Where does your trash go?
Karin Landsberg, 42, a Seattle resident, was curious. She invited researchers from the Massachussetts Institute of Technology into her home in Sept. to tag 12 items out of her garbage and recycling bins -- a can of beans, a compact flourescent light bulb, and other items -- with small electronic tracking devices.
The Architectural League of New York went through a smiliar trash-tagging process as part of the same project last month as well. Items tagged in New York included an empty plastic bottle, a broken wine glass, a book shelf, a coffee cup, and a discarded filing cabinet.
Through the project, overseen by MIT's Senseable City Laboratory, 3,000 common pieces of trash, mostly from Seattle and New York City, will be tracked through the waste disposal system over the next three months. The researchers will display the tracked routes online and in exhibits opening at the Architectural League of New York and the Seattle Public Library.
The purpose of the project, said Carlo Ratti, director of the lab, is to give people a concrete sene of their impact on the environment in a way that might lead them to change their habits.
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Collecting, transporting, storing and dispensing garbage is a costly and often challenging task for cities and communities. The fate of recyclables like metal or plastic is often determined by price fluctuations that may make it cheaper to ditch items than actually recycle them.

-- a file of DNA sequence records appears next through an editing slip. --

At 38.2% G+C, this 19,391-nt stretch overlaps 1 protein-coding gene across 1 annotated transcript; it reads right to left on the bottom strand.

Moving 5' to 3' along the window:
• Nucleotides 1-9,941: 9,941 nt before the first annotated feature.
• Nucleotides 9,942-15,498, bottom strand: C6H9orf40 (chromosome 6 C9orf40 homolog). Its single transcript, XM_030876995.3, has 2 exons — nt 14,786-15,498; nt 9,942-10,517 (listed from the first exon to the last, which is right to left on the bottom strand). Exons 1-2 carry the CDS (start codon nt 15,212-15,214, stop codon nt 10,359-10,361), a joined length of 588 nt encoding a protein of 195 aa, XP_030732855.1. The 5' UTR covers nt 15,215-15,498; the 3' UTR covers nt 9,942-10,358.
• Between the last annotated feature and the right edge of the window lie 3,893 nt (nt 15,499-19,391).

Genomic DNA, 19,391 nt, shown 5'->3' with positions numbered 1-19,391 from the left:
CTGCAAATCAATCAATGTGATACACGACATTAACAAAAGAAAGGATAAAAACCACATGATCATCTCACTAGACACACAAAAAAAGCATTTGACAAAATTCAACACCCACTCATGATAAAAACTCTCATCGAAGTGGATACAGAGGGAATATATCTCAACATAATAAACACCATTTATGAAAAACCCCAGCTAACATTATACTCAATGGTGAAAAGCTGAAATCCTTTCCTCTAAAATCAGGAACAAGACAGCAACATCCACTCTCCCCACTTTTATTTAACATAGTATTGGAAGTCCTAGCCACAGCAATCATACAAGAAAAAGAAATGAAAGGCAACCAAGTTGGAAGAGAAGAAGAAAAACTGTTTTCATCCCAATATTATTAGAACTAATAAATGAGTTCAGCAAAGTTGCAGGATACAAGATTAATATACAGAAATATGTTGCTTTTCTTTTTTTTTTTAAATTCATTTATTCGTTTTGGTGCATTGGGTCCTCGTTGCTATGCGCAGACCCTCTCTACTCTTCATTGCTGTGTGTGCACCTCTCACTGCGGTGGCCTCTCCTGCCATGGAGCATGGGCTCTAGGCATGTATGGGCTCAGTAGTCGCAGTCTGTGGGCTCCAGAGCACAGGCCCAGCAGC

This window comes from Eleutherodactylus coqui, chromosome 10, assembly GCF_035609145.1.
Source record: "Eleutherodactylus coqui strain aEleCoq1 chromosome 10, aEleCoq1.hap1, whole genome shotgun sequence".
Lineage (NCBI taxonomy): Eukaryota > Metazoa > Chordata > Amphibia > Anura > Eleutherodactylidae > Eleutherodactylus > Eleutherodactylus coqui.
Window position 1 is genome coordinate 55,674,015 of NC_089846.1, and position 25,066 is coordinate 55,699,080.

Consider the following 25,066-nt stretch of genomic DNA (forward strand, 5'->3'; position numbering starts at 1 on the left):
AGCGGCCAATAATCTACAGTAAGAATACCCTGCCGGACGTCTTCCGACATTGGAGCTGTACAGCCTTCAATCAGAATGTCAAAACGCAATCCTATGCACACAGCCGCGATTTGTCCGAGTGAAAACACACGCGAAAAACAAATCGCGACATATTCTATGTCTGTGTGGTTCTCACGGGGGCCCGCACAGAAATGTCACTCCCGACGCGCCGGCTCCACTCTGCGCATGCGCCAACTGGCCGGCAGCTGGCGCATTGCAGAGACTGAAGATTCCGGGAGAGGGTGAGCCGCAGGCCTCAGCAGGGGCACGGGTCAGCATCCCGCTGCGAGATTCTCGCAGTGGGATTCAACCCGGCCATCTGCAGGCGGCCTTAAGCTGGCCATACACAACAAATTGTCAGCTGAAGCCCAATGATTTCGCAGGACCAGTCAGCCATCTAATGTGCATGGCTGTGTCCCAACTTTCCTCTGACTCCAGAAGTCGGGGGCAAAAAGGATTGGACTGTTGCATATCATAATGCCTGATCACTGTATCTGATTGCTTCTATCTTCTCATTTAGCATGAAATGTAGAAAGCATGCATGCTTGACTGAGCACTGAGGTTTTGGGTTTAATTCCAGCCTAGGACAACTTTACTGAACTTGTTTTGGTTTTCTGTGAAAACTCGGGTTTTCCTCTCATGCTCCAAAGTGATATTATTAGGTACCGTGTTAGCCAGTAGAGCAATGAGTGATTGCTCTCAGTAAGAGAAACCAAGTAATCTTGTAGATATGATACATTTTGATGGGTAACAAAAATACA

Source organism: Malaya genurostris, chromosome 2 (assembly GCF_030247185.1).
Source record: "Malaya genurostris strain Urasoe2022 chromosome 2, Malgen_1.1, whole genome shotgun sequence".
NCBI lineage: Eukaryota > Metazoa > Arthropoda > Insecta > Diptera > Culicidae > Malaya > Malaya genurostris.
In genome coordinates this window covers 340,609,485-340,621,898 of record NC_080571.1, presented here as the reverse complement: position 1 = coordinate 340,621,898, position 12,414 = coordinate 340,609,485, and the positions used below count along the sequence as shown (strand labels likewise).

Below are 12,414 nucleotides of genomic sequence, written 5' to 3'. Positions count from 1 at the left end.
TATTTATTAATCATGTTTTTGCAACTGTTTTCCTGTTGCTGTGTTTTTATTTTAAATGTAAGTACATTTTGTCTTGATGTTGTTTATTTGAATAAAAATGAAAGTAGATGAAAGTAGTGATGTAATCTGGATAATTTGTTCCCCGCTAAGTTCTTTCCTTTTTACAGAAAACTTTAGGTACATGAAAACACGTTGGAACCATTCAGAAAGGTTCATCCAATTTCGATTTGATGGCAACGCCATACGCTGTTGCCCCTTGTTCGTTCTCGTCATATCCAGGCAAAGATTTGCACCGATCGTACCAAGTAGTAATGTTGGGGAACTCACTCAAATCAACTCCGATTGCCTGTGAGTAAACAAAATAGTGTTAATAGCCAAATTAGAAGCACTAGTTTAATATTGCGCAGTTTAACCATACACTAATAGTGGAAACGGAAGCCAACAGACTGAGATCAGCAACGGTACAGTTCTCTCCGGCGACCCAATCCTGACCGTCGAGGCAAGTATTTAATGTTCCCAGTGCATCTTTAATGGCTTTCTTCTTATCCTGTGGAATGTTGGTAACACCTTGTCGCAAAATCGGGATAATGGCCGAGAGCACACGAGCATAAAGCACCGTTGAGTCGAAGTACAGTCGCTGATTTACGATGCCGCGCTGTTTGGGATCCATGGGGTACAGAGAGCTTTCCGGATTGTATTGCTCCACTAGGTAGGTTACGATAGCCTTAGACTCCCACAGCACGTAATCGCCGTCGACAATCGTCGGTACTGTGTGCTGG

Landsberg asks, even when an item is headed where it is supposed to go, "does it fall off the boat, truck, or whatever? Is the stuff actually made into something useful in this country? Does it all end up shredded and shipped to China, where who knows what happens to it?" This project is designed to answer some of those questions.
The tracking has some limitations. Even though tags have a battery life of two to six months and can report back from overseas, they can easily be crushed in transit inside trucks and at processing plants. But the researcheres claim that most tags are likely to endure long enough to provide a good picture of the fate of trash nowadays.
Brett Stav, a senior planning and development specialist for Seattle's public utilities, which collects about 2,100 tons of trash and recyclables a day, said that aside from help with logistics, he saw "tremendous education value" in the experiment.
"There is this hidden world of trash, and there are ramifications to the choices people make," Stav said. "People just take their trash and put it on the curb and forget about it and don't think about all the time and energy and money put into disposing it."
Landsberg said: "If I found out that it wasn't going where I think it goes, if it is less recycled than I hoped, I might think about buying less of it or doing without."